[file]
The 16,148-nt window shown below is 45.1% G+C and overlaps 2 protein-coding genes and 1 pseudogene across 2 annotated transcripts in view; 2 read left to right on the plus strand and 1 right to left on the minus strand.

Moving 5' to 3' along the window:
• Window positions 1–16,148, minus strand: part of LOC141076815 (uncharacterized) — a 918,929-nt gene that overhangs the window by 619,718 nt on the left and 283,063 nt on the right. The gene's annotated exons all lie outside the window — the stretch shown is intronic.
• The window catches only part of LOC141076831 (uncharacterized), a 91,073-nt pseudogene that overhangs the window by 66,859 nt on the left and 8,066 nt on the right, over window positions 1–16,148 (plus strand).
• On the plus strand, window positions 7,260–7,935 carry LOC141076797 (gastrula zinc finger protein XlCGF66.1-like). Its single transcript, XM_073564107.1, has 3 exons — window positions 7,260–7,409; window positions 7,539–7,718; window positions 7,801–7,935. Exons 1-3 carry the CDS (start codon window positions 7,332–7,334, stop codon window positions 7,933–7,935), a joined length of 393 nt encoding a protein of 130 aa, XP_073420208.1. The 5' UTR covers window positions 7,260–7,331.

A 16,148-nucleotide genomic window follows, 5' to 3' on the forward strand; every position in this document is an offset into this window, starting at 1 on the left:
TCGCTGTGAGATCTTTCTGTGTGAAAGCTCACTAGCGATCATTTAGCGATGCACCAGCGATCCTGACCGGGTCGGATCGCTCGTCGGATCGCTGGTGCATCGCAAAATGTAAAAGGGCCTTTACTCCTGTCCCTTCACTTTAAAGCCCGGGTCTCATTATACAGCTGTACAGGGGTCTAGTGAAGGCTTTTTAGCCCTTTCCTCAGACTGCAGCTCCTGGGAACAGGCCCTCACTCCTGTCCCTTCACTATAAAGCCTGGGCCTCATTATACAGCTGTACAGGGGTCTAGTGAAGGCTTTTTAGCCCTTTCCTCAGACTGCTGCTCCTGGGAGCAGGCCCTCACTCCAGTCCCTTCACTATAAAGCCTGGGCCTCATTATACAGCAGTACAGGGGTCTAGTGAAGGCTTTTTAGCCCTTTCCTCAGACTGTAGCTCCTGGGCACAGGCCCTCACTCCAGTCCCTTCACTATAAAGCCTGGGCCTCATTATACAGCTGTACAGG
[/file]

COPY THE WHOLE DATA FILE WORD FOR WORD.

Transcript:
The 16,148-nt window shown below is 45.1% G+C and overlaps 2 protein-coding genes and 1 pseudogene across 2 annotated transcripts in view; 2 read left to right on the plus strand and 1 right to left on the minus strand.

Moving 5' to 3' along the window:
• Window positions 1–16,148, minus strand: part of LOC141076815 (uncharacterized) — a 918,929-nt gene that overhangs the window by 619,718 nt on the left and 283,063 nt on the right. The gene's annotated exons all lie outside the window — the stretch shown is intronic.
• The window catches only part of LOC141076831 (uncharacterized), a 91,073-nt pseudogene that overhangs the window by 66,859 nt on the left and 8,066 nt on the right, over window positions 1–16,148 (plus strand).
• On the plus strand, window positions 7,260–7,935 carry LOC141076797 (gastrula zinc finger protein XlCGF66.1-like). Its single transcript, XM_073564107.1, has 3 exons — window positions 7,260–7,409; window positions 7,539–7,718; window positions 7,801–7,935. Exons 1-3 carry the CDS (start codon window positions 7,332–7,334, stop codon window positions 7,933–7,935), a joined length of 393 nt encoding a protein of 130 aa, XP_073420208.1. The 5' UTR covers window positions 7,260–7,331.

A 16,148-nucleotide genomic window follows, 5' to 3' on the forward strand; every position in this document is an offset into this window, starting at 1 on the left:
TCGCTGTGAGATCTTTCTGTGTGAAAGCTCACTAGCGATCATTTAGCGATGCACCAGCGATCCTGACCGGGTCGGATCGCTCGTCGGATCGCTGGTGCATCGCAAAATGTAAAAGGGCCTTTACTCCTGTCCCTTCACTTTAAAGCCCGGGTCTCATTATACAGCTGTACAGGGGTCTAGTGAAGGCTTTTTAGCCCTTTCCTCAGACTGCAGCTCCTGGGAACAGGCCCTCACTCCTGTCCCTTCACTATAAAGCCTGGGCCTCATTATACAGCTGTACAGGGGTCTAGTGAAGGCTTTTTAGCCCTTTCCTCAGACTGCTGCTCCTGGGAGCAGGCCCTCACTCCAGTCCCTTCACTATAAAGCCTGGGCCTCATTATACAGCAGTACAGGGGTCTAGTGAAGGCTTTTTAGCCCTTTCCTCAGACTGTAGCTCCTGGGCACAGGCCCTCACTCCAGTCCCTTCACTATAAAGCCTGGGCCTCATTATACAGCTGTACAGG